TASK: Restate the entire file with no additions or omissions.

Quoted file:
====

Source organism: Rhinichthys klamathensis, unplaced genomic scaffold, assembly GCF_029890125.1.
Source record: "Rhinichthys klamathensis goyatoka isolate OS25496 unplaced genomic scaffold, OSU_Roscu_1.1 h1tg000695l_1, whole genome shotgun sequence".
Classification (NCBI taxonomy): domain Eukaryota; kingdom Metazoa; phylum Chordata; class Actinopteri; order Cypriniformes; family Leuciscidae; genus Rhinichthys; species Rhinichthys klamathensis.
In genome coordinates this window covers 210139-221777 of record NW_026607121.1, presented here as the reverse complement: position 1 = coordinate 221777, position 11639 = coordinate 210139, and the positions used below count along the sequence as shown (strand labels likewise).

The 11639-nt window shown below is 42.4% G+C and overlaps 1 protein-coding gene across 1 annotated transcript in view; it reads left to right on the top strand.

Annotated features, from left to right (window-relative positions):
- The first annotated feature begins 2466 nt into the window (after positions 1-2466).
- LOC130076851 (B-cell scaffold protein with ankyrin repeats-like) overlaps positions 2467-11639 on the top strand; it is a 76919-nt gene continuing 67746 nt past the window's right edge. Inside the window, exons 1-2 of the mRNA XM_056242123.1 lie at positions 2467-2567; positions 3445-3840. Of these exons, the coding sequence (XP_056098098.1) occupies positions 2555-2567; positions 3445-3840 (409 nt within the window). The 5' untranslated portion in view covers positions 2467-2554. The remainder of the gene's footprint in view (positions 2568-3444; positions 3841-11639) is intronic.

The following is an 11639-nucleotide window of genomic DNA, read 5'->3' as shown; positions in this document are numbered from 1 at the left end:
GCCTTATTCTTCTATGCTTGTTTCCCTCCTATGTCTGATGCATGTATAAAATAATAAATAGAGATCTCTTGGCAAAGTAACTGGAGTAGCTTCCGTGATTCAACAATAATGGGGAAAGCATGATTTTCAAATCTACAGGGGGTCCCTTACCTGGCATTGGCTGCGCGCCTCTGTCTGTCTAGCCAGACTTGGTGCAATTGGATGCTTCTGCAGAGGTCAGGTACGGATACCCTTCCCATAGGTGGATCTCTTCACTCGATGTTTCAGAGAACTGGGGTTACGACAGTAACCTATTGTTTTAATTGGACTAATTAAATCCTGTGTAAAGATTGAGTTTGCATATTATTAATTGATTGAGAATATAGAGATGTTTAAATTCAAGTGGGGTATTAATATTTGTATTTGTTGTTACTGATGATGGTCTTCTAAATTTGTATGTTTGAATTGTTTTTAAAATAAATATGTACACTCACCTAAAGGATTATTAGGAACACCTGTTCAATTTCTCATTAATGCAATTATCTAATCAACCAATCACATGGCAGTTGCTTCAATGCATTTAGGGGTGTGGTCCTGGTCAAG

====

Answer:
Source organism: Rhinichthys klamathensis, unplaced genomic scaffold, assembly GCF_029890125.1.
Source record: "Rhinichthys klamathensis goyatoka isolate OS25496 unplaced genomic scaffold, OSU_Roscu_1.1 h1tg000695l_1, whole genome shotgun sequence".
Classification (NCBI taxonomy): domain Eukaryota; kingdom Metazoa; phylum Chordata; class Actinopteri; order Cypriniformes; family Leuciscidae; genus Rhinichthys; species Rhinichthys klamathensis.
In genome coordinates this window covers 210139-221777 of record NW_026607121.1, presented here as the reverse complement: position 1 = coordinate 221777, position 11639 = coordinate 210139, and the positions used below count along the sequence as shown (strand labels likewise).

The 11639-nt window shown below is 42.4% G+C and overlaps 1 protein-coding gene across 1 annotated transcript in view; it reads left to right on the top strand.

Annotated features, from left to right (window-relative positions):
- The first annotated feature begins 2466 nt into the window (after positions 1-2466).
- LOC130076851 (B-cell scaffold protein with ankyrin repeats-like) overlaps positions 2467-11639 on the top strand; it is a 76919-nt gene continuing 67746 nt past the window's right edge. Inside the window, exons 1-2 of the mRNA XM_056242123.1 lie at positions 2467-2567; positions 3445-3840. Of these exons, the coding sequence (XP_056098098.1) occupies positions 2555-2567; positions 3445-3840 (409 nt within the window). The 5' untranslated portion in view covers positions 2467-2554. The remainder of the gene's footprint in view (positions 2568-3444; positions 3841-11639) is intronic.

The following is an 11639-nucleotide window of genomic DNA, read 5'->3' as shown; positions in this document are numbered from 1 at the left end:
GCCTTATTCTTCTATGCTTGTTTCCCTCCTATGTCTGATGCATGTATAAAATAATAAATAGAGATCTCTTGGCAAAGTAACTGGAGTAGCTTCCGTGATTCAACAATAATGGGGAAAGCATGATTTTCAAATCTACAGGGGGTCCCTTACCTGGCATTGGCTGCGCGCCTCTGTCTGTCTAGCCAGACTTGGTGCAATTGGATGCTTCTGCAGAGGTCAGGTACGGATACCCTTCCCATAGGTGGATCTCTTCACTCGATGTTTCAGAGAACTGGGGTTACGACAGTAACCTATTGTTTTAATTGGACTAATTAAATCCTGTGTAAAGATTGAGTTTGCATATTATTAATTGATTGAGAATATAGAGATGTTTAAATTCAAGTGGGGTATTAATATTTGTATTTGTTGTTACTGATGATGGTCTTCTAAATTTGTATGTTTGAATTGTTTTTAAAATAAATATGTACACTCACCTAAAGGATTATTAGGAACACCTGTTCAATTTCTCATTAATGCAATTATCTAATCAACCAATCACATGGCAGTTGCTTCAATGCATTTAGGGGTGTGGTCCTGGTCAAG